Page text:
Yet, the minister expressed the belief that it is in the hinterland that we have the capacity and the resources to bring a kind of strength and inspiration to the education sector.

“It is you we need to hear from because it is impossible for us to sit at the Ministry of Education and devise programmes and craft strategies for you out there without hearing from you; these  strategies that we need to craft for the hinterland really must come from you,” he reiterated.

Alluding to the reforms made by the ministry since he became Minister of Education, Roopnaraine noted that more should be done to expand current teaching curricula so as to place more focus on the arts, sports and culture.

“I have a feeling that I want the education that a child is absorbing at a young age from the school to be much more widely based and experience not only the books and learning and knowledge but also experience the culture and experience the sport and the music of the curricula… These are some of the things we are hoping to implement, many of which are discussed at the Commission of Inquiry for the education system in Guyana,” he said.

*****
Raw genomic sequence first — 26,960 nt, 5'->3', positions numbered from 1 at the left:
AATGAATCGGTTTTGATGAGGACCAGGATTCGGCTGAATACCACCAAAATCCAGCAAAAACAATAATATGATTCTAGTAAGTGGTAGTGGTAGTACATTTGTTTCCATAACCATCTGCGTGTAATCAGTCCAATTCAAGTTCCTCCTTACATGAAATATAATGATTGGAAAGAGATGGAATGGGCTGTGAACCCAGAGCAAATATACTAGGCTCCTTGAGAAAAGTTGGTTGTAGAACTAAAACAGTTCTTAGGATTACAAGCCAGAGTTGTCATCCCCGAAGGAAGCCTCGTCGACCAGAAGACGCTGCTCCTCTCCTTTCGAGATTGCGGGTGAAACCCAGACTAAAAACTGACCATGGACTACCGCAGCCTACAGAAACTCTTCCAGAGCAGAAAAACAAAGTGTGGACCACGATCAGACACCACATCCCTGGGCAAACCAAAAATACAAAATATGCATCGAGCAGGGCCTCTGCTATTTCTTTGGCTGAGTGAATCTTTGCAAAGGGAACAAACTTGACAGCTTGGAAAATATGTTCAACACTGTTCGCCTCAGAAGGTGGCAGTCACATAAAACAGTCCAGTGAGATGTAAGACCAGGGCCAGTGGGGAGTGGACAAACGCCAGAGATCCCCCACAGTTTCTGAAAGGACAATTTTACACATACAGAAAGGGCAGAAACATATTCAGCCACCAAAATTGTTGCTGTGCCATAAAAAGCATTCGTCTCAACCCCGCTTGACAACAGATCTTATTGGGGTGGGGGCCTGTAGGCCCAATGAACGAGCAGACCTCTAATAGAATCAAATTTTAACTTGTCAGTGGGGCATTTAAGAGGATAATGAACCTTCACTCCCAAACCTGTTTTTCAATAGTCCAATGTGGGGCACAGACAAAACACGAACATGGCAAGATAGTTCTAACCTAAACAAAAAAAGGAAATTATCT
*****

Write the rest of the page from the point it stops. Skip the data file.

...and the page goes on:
Commenting on the plans to establish a new PTA Secretariat, the Minister stated that it would ensure a line of communication through which the concerns of the PTAs can be channelled to the ministry for action

Roopnaraine said, “I believe that for us to move this whole education train along we must get the active collaboration of teachers and parents. Teachers have the children in school for a few hours; the parents have them the rest of the time. We cannot have teachers doing one thing in the classroom, and when they get home, parents doing another.”

“We need to ensure that the collaboration between our teachers and our parents is very strong. To that end we are planning to establish at the Ministry of Education a national PTA secretariat, where we are going to monitor much more carefully than we were able to do, the state, the conditions of the PTAs across the country,” he added.